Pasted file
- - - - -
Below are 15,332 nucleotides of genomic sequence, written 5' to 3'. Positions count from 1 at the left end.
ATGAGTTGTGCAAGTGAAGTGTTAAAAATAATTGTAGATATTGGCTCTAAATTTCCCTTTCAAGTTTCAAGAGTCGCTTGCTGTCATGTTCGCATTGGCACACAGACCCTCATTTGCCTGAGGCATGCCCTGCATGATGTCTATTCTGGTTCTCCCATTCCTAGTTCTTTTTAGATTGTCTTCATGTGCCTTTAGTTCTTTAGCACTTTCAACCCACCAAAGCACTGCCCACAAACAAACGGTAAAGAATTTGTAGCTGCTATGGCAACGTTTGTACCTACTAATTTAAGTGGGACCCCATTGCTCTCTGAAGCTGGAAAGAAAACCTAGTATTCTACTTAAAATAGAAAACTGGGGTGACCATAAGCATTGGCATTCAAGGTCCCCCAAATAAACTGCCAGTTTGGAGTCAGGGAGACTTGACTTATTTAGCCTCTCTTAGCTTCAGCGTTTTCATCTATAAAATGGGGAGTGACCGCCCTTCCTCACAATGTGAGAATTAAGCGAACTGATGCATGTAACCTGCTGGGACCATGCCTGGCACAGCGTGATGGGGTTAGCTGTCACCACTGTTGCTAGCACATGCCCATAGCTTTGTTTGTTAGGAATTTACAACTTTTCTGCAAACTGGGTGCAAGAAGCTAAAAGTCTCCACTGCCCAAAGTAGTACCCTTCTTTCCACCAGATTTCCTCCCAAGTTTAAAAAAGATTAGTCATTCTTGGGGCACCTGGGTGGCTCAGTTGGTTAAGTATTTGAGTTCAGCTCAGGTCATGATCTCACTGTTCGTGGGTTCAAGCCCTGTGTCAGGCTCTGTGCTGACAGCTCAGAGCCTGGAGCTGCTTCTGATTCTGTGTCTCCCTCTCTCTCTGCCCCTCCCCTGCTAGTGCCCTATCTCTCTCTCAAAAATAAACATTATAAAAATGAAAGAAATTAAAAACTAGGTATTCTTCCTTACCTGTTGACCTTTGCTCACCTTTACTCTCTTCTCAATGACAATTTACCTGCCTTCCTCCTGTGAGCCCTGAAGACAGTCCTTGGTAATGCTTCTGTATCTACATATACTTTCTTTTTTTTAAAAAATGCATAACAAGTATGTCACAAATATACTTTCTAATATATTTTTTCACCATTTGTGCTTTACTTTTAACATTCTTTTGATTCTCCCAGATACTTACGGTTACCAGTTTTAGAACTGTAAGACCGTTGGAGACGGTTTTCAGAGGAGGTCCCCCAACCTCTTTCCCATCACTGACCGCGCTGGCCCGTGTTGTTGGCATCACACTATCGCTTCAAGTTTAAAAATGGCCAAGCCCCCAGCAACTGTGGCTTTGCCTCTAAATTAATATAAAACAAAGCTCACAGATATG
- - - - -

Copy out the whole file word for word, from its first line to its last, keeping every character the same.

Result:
Below are 15,332 nucleotides of genomic sequence, written 5' to 3'. Positions count from 1 at the left end.
ATGAGTTGTGCAAGTGAAGTGTTAAAAATAATTGTAGATATTGGCTCTAAATTTCCCTTTCAAGTTTCAAGAGTCGCTTGCTGTCATGTTCGCATTGGCACACAGACCCTCATTTGCCTGAGGCATGCCCTGCATGATGTCTATTCTGGTTCTCCCATTCCTAGTTCTTTTTAGATTGTCTTCATGTGCCTTTAGTTCTTTAGCACTTTCAACCCACCAAAGCACTGCCCACAAACAAACGGTAAAGAATTTGTAGCTGCTATGGCAACGTTTGTACCTACTAATTTAAGTGGGACCCCATTGCTCTCTGAAGCTGGAAAGAAAACCTAGTATTCTACTTAAAATAGAAAACTGGGGTGACCATAAGCATTGGCATTCAAGGTCCCCCAAATAAACTGCCAGTTTGGAGTCAGGGAGACTTGACTTATTTAGCCTCTCTTAGCTTCAGCGTTTTCATCTATAAAATGGGGAGTGACCGCCCTTCCTCACAATGTGAGAATTAAGCGAACTGATGCATGTAACCTGCTGGGACCATGCCTGGCACAGCGTGATGGGGTTAGCTGTCACCACTGTTGCTAGCACATGCCCATAGCTTTGTTTGTTAGGAATTTACAACTTTTCTGCAAACTGGGTGCAAGAAGCTAAAAGTCTCCACTGCCCAAAGTAGTACCCTTCTTTCCACCAGATTTCCTCCCAAGTTTAAAAAAGATTAGTCATTCTTGGGGCACCTGGGTGGCTCAGTTGGTTAAGTATTTGAGTTCAGCTCAGGTCATGATCTCACTGTTCGTGGGTTCAAGCCCTGTGTCAGGCTCTGTGCTGACAGCTCAGAGCCTGGAGCTGCTTCTGATTCTGTGTCTCCCTCTCTCTCTGCCCCTCCCCTGCTAGTGCCCTATCTCTCTCTCAAAAATAAACATTATAAAAATGAAAGAAATTAAAAACTAGGTATTCTTCCTTACCTGTTGACCTTTGCTCACCTTTACTCTCTTCTCAATGACAATTTACCTGCCTTCCTCCTGTGAGCCCTGAAGACAGTCCTTGGTAATGCTTCTGTATCTACATATACTTTCTTTTTTTTAAAAAATGCATAACAAGTATGTCACAAATATACTTTCTAATATATTTTTTCACCATTTGTGCTTTACTTTTAACATTCTTTTGATTCTCCCAGATACTTACGGTTACCAGTTTTAGAACTGTAAGACCGTTGGAGACGGTTTTCAGAGGAGGTCCCCCAACCTCTTTCCCATCACTGACCGCGCTGGCCCGTGTTGTTGGCATCACACTATCGCTTCAAGTTTAAAAATGGCCAAGCCCCCAGCAACTGTGGCTTTGCCTCTAAATTAATATAAAACAAAGCTCACAGATATG